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stevel
02-19-2009, 10:59 PM
Just curious - what do you think?

Is learning solos note-for-note beneficial?

Have you done it? Do you do it? How useful have you found it? etc.

I'll say I've learned very few solos note for note. There are some that I've learned relatively to very close. The one to "Don't Stop Believin" was probably the first real solo I learned, and that one was note-for-note. But as I progressed, I would always "add my own" elements to things. I may, as a tribute, play something pretty darn close, but I typically stray at some point.

I've also found if I catch the recognizable bits, the audience member will comment "man, that was just like the record", when really, it wasn't, so I tend to be less concerned about the flurries and unmemorable/unremarkable bits anyway.

Do you do more, or less, note-for-note?

Steve

dsqu4r3d
02-19-2009, 11:06 PM
I dont like learning a solo note-for-note becuase, for example If i would ever cover that song, I dont want to play the exact thing he played, because for me thats boring. I like learning the main parts of the solo and adding my own touch to the rest of the solo.

joachiml
02-19-2009, 11:32 PM
I find that it's easier to do your own thing after having learnt it the "proper" way, so yeah, I attempt to learn it note-by-note.

Flyin' Brian
02-19-2009, 11:35 PM
Absolutely beneficial! You give yourself a base from which you can develop your own thing. Transcribing solos is even better.

Wes Montgomery, my guitar hero, started out playing Charlie Christian solos note for note...worked pretty well for him.

edgewound
02-19-2009, 11:45 PM
Only if the solo is an unmistakeable element of the song...then note for note.

Some Santana songs such as his version of "Black Magic Woman", or "Oye Como Va"...where people might sing the solo.

Lucidology
02-19-2009, 11:50 PM
Never really worked for moi ... Never has been much of a necessity ...
However, the realization of concepts being applied during an admired solo has been of great value ...

dantedayjob
02-20-2009, 12:04 AM
I might learn certain melodic passages; the intro on Santana's Black Magic Woman, the repeating line in The Cure's Just Like Heaven, the lick that starts the verses to Stevie Nicks/Tom Petty's Stop Draggin My Heart Around... beyond stuff like that I always improvise any lead that I do... I find that some things work better than other and may stick to a certain theme each time I play, otherwise it's all improv... live in the moment, for good or bad, put your heart out there...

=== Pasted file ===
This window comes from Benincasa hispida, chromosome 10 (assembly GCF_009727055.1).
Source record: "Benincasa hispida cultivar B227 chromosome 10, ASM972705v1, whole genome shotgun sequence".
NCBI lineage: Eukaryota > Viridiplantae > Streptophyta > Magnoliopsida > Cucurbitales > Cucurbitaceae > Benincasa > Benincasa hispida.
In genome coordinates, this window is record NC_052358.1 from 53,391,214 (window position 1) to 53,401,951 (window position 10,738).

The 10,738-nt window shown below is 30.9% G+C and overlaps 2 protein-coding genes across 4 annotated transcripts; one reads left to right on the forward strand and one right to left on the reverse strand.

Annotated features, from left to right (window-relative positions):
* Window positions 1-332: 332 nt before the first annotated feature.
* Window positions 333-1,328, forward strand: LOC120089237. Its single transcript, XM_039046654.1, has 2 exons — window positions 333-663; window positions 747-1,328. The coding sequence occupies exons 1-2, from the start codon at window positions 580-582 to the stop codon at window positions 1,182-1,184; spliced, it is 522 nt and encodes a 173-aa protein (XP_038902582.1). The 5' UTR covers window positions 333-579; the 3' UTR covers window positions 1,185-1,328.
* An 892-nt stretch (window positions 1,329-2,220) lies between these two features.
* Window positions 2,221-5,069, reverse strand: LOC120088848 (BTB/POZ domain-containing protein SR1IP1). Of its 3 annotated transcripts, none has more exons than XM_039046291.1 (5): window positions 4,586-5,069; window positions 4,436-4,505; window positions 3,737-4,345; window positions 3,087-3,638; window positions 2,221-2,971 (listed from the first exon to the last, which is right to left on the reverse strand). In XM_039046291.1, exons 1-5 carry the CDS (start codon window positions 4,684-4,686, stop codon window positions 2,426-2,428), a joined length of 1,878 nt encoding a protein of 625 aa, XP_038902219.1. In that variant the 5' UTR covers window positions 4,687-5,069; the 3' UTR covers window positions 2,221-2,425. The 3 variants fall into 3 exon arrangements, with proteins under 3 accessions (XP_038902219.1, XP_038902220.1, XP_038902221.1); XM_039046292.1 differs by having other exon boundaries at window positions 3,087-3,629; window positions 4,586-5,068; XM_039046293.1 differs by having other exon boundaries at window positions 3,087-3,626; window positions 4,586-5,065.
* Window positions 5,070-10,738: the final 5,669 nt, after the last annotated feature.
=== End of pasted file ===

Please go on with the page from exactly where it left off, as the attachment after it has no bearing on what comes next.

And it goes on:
entraind
02-20-2009, 12:07 AM
I do like to learn solos (guitar and horn) note for note and I use that as a way of building my vocabulary. Usually there are parts of solos that I can play pretty quickly and then there are parts in which the phrasing is really counterintuitive for me. *Those* are the sections I tend to work hard to play perfectly because they force me to play in a way which isn't natural for me. After playing them in various contexts for a while they become natural and my vocabulary.

One listen to Lucidology's clips above tell you that learning things note for note isn't the only way up the mountain, nice playin!...

Bryan T
02-20-2009, 12:08 AM
Is learning solos note-for-note beneficial?

Absolutely. I built a lot of technical skills imitating others.

Do you do it?

Not much these days for my own purposes. I do help students work through solos.

Bryan

brad347
02-20-2009, 12:17 AM
It is possible for it to be a dumb, fruitless exercise.

It is also possible for it to be enlightening, in some cases.

Depends on what YOU, the student, bring to it.

I've met some great players who have done it, and some very very great players, whom you've probably heard of, who never did it ever in life.

Many 'educator' types stress its importance. I'm talking about guys with degrees that teach in colleges, or who publish widespread instructional materials.

I don't always hear actual 'great' players talking about it as much--like the really inspired/inspiring guys. For whatever that means. Some do, many don't.

I have learned solos from records and written them down before. I've done the same with arrangements, either as assignments from teachers, or just for fun.

I don't do it much anymore. Now I am far more interested in the mechanism behind a certain sound. I'm more interested in 'big picture.'

I'm more interested these days in the rationale behind a broad, general sound--harmony-wise, or whatever-- than I am the specific order in which an artist played those notes. I want to know where it is coming from and why a gesture sounds how it does. For me, lately, this understanding has been enough to spark hours and weeks of investigation. Mission accomplished.

However, for a very young student or someone new to the whole process, I could see the virtue in learning solos note-for-note to learn phrasing and maybe some language.